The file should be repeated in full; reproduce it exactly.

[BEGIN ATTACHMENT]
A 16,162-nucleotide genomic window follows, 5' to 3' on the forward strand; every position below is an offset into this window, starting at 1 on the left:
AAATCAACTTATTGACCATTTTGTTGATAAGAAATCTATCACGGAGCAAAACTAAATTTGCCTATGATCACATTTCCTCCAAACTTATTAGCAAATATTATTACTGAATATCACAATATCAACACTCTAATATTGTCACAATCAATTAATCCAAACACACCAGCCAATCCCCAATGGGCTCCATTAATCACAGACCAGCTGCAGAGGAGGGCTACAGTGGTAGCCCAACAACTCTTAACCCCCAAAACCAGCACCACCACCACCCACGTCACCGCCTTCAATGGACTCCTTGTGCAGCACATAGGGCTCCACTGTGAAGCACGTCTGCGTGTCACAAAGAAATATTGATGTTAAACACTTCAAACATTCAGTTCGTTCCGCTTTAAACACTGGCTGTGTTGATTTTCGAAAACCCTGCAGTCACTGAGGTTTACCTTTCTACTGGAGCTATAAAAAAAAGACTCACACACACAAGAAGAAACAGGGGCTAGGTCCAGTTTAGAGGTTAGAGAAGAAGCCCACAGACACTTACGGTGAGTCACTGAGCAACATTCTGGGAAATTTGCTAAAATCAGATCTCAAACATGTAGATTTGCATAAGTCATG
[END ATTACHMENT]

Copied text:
A 16,162-nucleotide genomic window follows, 5' to 3' on the forward strand; every position below is an offset into this window, starting at 1 on the left:
AAATCAACTTATTGACCATTTTGTTGATAAGAAATCTATCACGGAGCAAAACTAAATTTGCCTATGATCACATTTCCTCCAAACTTATTAGCAAATATTATTACTGAATATCACAATATCAACACTCTAATATTGTCACAATCAATTAATCCAAACACACCAGCCAATCCCCAATGGGCTCCATTAATCACAGACCAGCTGCAGAGGAGGGCTACAGTGGTAGCCCAACAACTCTTAACCCCCAAAACCAGCACCACCACCACCCACGTCACCGCCTTCAATGGACTCCTTGTGCAGCACATAGGGCTCCACTGTGAAGCACGTCTGCGTGTCACAAAGAAATATTGATGTTAAACACTTCAAACATTCAGTTCGTTCCGCTTTAAACACTGGCTGTGTTGATTTTCGAAAACCCTGCAGTCACTGAGGTTTACCTTTCTACTGGAGCTATAAAAAAAAGACTCACACACACAAGAAGAAACAGGGGCTAGGTCCAGTTTAGAGGTTAGAGAAGAAGCCCACAGACACTTACGGTGAGTCACTGAGCAACATTCTGGGAAATTTGCTAAAATCAGATCTCAAACATGTAGATTTGCATAAGTCATG